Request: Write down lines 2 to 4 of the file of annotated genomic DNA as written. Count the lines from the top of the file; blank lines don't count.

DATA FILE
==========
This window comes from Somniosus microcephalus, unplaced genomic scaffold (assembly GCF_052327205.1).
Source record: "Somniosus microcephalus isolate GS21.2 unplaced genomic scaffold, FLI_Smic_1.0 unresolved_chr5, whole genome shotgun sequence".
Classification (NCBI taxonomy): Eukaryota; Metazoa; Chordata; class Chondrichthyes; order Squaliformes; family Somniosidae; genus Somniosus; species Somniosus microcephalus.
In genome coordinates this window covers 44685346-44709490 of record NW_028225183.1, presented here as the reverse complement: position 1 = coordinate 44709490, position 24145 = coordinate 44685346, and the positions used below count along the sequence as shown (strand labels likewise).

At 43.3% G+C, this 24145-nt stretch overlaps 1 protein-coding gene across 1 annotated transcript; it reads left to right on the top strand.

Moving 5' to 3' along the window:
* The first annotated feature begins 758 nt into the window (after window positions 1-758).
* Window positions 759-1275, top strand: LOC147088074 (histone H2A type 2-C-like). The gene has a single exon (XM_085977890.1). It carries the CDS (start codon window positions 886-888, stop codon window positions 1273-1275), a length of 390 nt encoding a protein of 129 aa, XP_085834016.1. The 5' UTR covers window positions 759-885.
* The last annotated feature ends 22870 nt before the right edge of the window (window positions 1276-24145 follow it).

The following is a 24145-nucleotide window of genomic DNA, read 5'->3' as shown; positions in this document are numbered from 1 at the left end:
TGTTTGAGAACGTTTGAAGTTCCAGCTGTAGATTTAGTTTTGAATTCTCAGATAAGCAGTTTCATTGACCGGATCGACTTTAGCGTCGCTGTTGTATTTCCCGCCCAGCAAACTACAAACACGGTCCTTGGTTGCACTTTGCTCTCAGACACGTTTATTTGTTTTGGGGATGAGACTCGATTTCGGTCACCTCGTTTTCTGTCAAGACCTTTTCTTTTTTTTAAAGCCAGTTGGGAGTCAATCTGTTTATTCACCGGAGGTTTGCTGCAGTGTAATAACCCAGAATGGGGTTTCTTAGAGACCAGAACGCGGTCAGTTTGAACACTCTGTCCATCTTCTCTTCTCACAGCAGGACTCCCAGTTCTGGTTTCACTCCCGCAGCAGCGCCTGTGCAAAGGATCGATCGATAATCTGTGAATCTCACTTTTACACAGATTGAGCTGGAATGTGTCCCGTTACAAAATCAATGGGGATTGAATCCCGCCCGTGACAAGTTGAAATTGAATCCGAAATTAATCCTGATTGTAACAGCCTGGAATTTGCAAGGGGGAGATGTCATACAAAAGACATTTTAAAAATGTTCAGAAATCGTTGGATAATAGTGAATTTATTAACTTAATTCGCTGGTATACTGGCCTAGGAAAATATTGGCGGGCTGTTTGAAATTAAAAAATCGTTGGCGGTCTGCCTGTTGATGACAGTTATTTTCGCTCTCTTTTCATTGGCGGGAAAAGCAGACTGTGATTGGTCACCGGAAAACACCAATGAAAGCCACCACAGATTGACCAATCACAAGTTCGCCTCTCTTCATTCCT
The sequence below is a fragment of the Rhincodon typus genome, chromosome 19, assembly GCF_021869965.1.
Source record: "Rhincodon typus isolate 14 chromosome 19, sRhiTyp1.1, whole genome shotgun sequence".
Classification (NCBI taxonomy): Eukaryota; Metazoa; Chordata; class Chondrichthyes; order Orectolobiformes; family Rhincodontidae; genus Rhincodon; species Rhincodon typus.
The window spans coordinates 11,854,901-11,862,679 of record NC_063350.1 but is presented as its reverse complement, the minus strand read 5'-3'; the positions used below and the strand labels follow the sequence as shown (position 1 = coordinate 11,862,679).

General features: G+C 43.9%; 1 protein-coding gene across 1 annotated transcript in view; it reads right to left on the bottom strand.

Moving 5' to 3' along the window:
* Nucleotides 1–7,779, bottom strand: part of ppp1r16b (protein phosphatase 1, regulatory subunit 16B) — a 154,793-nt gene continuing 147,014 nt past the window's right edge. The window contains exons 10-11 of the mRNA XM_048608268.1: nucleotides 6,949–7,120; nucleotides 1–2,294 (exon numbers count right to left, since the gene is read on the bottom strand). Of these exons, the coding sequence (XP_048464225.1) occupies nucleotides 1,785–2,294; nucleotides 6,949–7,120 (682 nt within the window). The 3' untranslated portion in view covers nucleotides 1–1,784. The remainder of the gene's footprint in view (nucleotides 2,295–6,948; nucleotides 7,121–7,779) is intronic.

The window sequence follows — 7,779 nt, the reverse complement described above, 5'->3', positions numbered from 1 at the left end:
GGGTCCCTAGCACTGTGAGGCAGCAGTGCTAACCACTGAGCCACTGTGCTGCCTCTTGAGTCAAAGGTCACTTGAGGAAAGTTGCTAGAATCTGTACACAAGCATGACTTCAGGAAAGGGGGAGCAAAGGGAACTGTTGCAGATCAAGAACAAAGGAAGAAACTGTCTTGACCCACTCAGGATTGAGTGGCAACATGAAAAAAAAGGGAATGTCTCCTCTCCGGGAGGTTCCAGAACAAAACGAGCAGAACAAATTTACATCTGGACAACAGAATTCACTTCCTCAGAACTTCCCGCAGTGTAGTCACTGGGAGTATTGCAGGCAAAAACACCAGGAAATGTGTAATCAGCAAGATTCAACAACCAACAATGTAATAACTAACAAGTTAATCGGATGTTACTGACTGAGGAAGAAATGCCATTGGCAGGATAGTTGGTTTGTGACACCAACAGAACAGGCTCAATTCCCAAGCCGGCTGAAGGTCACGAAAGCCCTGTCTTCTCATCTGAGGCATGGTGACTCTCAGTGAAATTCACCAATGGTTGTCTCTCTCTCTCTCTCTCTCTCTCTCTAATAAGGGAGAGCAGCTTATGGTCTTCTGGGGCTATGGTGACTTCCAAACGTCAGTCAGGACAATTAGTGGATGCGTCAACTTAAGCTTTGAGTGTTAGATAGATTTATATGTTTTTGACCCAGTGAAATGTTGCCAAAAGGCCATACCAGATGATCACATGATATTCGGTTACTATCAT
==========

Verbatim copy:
Source record: "Somniosus microcephalus isolate GS21.2 unplaced genomic scaffold, FLI_Smic_1.0 unresolved_chr5, whole genome shotgun sequence".
Classification (NCBI taxonomy): Eukaryota; Metazoa; Chordata; class Chondrichthyes; order Squaliformes; family Somniosidae; genus Somniosus; species Somniosus microcephalus.
In genome coordinates this window covers 44685346-44709490 of record NW_028225183.1, presented here as the reverse complement: position 1 = coordinate 44709490, position 24145 = coordinate 44685346, and the positions used below count along the sequence as shown (strand labels likewise).